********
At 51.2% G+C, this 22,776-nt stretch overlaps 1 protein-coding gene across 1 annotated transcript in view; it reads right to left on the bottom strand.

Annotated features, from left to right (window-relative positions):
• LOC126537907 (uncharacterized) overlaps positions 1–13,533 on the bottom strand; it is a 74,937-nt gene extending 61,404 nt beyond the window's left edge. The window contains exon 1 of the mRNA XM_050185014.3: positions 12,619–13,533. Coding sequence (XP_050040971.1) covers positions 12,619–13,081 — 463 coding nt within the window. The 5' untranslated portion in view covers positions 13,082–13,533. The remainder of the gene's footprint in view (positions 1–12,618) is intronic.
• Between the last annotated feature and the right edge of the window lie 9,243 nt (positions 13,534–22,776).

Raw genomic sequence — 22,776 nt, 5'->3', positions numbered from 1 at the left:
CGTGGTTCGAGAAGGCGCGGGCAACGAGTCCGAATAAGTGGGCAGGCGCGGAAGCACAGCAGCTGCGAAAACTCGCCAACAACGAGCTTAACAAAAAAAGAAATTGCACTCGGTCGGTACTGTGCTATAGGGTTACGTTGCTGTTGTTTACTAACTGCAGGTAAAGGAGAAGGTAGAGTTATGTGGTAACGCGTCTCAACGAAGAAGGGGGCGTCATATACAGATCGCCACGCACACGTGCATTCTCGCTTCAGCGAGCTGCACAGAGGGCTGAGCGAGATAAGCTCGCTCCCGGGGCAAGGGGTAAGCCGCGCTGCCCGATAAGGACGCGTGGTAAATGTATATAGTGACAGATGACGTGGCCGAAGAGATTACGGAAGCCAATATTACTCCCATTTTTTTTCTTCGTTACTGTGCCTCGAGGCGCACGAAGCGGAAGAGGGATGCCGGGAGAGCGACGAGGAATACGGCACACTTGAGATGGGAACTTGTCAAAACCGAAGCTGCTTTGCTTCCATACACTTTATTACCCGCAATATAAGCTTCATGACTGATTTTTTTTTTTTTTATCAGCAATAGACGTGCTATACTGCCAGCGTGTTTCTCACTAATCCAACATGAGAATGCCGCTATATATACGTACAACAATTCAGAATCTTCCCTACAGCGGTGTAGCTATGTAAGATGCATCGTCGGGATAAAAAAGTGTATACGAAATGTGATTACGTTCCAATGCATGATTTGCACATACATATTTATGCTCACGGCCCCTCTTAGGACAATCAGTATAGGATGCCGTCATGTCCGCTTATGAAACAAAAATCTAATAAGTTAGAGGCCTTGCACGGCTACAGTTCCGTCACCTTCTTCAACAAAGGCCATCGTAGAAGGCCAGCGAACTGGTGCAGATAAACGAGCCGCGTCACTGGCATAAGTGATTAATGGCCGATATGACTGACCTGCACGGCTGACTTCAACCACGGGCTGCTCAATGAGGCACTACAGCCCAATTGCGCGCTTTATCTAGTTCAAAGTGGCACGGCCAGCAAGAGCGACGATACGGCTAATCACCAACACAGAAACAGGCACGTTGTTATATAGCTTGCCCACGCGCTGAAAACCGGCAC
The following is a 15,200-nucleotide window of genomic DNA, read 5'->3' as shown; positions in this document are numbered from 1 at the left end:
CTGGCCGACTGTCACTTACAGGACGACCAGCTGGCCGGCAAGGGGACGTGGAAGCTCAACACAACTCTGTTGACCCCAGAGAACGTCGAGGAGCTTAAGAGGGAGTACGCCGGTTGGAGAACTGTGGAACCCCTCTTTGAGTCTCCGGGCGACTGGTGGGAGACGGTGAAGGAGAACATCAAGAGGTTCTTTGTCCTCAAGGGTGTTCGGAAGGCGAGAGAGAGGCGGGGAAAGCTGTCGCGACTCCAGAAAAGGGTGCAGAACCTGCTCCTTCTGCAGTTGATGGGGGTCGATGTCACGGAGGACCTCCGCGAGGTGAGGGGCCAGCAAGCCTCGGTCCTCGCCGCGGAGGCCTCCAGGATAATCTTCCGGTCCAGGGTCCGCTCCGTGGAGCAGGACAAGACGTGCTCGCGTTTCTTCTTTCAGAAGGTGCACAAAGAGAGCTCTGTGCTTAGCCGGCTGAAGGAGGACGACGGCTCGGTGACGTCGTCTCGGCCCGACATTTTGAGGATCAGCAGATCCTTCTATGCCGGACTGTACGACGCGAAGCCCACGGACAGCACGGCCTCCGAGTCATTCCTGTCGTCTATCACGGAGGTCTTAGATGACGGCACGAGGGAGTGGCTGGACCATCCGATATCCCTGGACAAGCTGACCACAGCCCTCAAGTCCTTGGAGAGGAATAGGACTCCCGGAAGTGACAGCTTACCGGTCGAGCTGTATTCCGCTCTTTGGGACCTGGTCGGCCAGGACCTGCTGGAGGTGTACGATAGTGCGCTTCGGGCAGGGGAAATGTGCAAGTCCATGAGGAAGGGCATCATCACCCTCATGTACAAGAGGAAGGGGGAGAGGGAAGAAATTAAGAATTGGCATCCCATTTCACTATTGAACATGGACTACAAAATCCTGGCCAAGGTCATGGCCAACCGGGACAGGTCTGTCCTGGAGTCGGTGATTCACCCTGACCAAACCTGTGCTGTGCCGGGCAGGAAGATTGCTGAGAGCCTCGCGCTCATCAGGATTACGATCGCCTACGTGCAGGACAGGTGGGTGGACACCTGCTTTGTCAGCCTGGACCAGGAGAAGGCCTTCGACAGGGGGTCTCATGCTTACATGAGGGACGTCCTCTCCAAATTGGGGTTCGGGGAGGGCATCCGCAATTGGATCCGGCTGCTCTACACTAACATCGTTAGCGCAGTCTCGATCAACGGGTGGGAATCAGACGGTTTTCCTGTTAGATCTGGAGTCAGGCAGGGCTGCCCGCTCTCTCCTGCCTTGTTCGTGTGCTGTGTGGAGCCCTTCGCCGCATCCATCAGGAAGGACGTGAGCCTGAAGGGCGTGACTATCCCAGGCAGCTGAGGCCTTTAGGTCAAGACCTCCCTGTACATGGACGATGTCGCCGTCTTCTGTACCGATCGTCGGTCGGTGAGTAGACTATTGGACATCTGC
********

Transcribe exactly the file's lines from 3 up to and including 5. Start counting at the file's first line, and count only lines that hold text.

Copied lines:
• LOC126537907 (uncharacterized) overlaps positions 1–13,533 on the bottom strand; it is a 74,937-nt gene extending 61,404 nt beyond the window's left edge. The window contains exon 1 of the mRNA XM_050185014.3: positions 12,619–13,533. Coding sequence (XP_050040971.1) covers positions 12,619–13,081 — 463 coding nt within the window. The 5' untranslated portion in view covers positions 13,082–13,533. The remainder of the gene's footprint in view (positions 1–12,618) is intronic.
• Between the last annotated feature and the right edge of the window lie 9,243 nt (positions 13,534–22,776).

Raw genomic sequence — 22,776 nt, 5'->3', positions numbered from 1 at the left: